In a span of about 15 minutes, Poolesville Coach Doug Miller thought his boys soccer team had lost to second-ranked Wootton. Then he thought they had won. Then he thought they had tied. Finally, Wootton prevailed with a 3-2, double-overtime victory Monday--though not before receiving a scare from Poolesville.
"In one sense, our kids were discouraged with the loss since they had come so close," Miller said. "But in another sense they were pleased they had played so well and that it was their game to win in a lot of ways."
Wootton (9-0) scored with six minutes left in regulation to take a 2-1 lead. But Poolesville senior Riley Norton scored with two minutes remaining to send the game into overtime. Wootton scored with less than two minutes left in the second and final sudden-death overtime to secure the victory.
Miller said he was pleased his team (3-3), which is a 1A school--the state's smallest classification--was able to stay close with Wootton, a 4A school.
"We cut off their space and tried to pressure Wootton all over the field," Miller said. "We were able to stop them from getting into a rhythm. But they are an outstanding team and I think they can make a lot of noise in the playoffs."
Wilson Stands Alone
Wilson is the lone public school in the D.C. Interscholastic Athletic Association with a girls soccer program, making the regular season that much more important to the Tigers because there is no season-ending conference tournament.
Despite a 3-2 loss to Georgetown Visitation this past Thursday, Wilson has matched its win total of last season with five games to play. Sophomore forward Jordan Chernikoss and senior midfielder Meredith Liu scored for the Tigers in the loss.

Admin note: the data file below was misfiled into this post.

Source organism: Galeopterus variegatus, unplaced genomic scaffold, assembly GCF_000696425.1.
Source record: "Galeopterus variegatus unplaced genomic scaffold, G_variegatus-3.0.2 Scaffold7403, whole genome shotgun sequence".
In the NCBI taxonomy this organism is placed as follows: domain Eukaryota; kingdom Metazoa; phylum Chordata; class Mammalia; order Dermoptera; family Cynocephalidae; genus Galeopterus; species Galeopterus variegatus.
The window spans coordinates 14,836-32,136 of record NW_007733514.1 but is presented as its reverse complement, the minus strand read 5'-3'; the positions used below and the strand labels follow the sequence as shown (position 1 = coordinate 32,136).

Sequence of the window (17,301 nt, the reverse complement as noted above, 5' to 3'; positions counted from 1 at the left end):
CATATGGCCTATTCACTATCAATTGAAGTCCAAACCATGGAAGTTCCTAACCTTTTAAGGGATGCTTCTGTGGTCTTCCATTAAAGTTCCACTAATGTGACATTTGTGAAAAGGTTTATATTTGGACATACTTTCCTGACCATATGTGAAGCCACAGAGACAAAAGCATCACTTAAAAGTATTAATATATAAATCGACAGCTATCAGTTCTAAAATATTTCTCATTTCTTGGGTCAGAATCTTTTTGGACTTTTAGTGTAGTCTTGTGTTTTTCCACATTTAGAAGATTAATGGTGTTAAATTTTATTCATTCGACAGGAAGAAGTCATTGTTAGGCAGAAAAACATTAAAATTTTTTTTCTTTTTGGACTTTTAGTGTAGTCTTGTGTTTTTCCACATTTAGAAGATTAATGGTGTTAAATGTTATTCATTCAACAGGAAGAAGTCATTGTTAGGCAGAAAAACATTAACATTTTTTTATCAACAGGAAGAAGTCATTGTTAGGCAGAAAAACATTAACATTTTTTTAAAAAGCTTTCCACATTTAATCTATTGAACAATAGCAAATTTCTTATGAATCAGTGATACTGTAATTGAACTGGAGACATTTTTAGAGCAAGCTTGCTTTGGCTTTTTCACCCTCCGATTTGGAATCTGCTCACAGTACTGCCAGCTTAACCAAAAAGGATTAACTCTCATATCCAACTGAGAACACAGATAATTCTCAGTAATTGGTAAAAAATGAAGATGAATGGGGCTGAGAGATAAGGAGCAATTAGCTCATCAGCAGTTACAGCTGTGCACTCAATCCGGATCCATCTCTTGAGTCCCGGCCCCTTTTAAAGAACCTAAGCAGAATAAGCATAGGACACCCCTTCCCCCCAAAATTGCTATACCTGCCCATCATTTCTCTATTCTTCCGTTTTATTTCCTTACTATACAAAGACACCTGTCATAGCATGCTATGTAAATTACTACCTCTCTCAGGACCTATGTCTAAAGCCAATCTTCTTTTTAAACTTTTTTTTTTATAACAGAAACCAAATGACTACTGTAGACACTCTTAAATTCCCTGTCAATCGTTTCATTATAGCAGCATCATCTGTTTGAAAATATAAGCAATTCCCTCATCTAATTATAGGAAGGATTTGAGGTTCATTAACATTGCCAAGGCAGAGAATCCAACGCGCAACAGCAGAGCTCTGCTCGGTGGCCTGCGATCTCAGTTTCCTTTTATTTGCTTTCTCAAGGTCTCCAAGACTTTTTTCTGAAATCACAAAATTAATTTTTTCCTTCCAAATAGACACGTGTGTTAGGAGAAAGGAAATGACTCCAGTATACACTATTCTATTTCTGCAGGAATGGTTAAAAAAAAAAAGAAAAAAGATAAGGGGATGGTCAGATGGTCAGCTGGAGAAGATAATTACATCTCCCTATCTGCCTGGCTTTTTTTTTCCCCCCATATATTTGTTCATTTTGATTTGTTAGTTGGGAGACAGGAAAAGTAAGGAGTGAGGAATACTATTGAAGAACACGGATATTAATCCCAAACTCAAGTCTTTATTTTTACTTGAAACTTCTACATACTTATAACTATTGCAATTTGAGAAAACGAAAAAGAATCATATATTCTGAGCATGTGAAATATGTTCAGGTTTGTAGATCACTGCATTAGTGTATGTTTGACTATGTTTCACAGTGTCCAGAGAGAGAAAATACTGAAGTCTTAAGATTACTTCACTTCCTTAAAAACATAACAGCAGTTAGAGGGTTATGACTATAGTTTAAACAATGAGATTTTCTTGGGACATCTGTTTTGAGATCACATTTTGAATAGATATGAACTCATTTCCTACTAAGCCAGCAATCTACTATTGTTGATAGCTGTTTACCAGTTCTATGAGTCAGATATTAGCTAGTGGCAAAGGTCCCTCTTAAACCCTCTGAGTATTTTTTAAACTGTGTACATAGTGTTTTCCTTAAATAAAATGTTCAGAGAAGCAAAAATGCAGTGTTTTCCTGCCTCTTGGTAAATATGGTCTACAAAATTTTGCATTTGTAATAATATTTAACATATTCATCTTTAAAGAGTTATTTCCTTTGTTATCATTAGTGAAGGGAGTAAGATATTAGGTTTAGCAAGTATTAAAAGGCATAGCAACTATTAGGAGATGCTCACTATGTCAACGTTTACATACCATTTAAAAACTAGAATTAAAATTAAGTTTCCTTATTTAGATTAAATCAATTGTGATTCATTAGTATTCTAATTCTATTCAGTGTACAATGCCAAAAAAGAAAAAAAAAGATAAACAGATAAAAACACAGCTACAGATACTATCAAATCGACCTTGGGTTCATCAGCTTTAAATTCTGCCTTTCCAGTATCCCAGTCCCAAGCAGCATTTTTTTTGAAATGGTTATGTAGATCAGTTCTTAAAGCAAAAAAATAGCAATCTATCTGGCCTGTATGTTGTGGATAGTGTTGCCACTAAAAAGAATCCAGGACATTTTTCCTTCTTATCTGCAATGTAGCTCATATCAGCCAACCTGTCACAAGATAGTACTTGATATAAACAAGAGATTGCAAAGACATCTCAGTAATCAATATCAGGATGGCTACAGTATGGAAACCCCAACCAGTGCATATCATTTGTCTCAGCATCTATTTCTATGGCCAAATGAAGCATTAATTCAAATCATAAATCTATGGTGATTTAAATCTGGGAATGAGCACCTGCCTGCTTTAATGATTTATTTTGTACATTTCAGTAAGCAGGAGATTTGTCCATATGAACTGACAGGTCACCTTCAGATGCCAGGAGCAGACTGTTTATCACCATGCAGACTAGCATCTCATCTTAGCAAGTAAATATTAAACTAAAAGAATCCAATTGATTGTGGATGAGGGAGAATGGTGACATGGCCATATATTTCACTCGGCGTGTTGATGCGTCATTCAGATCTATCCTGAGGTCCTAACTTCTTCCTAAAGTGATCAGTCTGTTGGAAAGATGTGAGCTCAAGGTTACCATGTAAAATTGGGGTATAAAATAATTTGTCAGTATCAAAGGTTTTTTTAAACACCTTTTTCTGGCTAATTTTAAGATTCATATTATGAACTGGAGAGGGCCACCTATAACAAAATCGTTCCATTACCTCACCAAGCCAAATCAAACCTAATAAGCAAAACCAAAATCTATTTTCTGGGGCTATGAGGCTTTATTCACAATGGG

Wilson is 3-4-1 this fall and its 13-game schedule features private schools from the Independent School League and Potomac Valley Athletic Conference. Senior forward Crystal Jackson and Chernikoss lead the team with two goals each. The Tigers will play at PVAC power St. Andrew's Saturday at noon.
"We would love it if there were other public schools who play soccer in D.C. but right now all we play is private schools," Wilson Coach Joe Riener said.
Wilson finished 3-7-1 last season.
Wootton junior forward Laney Rosin and Churchill senior midfielder Courtney Shaub had been playing well before Monday night's game between the two Montgomery County girls teams. Shaub had scored eight goals in the past four games for Churchill (7-1), while Rosin had tallied seven goals in the last three games for Wootton (7-2).
Churchill, however, was not able to handle Rosin.
Rosin scored with 2 minutes 33 seconds remaining in the first sudden-death overtime to lead the fifth-ranked Patriots to a 2-1 win over previously unbeaten Churchill in a nondivisional game in Potomac.
Rosin has 14 goals this season and scored 16 goals last season, helping Wootton win the Maryland 4A title.
"Laney is just a phenomenal player," Wootton Coach Terri Beach said. "They tried to mark her but you can't."
In the overtime period, Rosin picked up a bad clearance by the Churchill defense and blew by two Bulldogs defenders. Rosin then crushed a right-footed shot over the head of goalkeeper Lindsay Haywood for the game-winning goal.
"I've really got to give a lot of credit to my teammates," Rosin said. "I just happened to be there to finish."
Taking a Ribbing
Damascus freshman goalkeeper Stacie Bladen bruised the left side of her ribs on Sept. 21 against Einstein but continues to play. She recorded 11 saves in the Swarmin' Hornets' 2-1 victory over Whitman Monday afternoon.
"I'm still in pain," Bladen said. "But I can't let the team down and I would love to play" Saturday, when Damascus (4-2) is at Urbana at 2 p.m.
On Monday, Bladen was kicked in the ribs in the first half, and took another blow to the ribs when she dove on a shot by Whitman junior sweeper Tina Swiek in the first sudden-death overtime to preserve the tie.
"I was in pain the whole game," Bladen said. "Even before the game I was in pain, but I played anyway."
Our doctor "told her to take a couple of weeks off but she is not going to," said her mother, Maureen Bladen, who bought her daughter a rib belt for protection.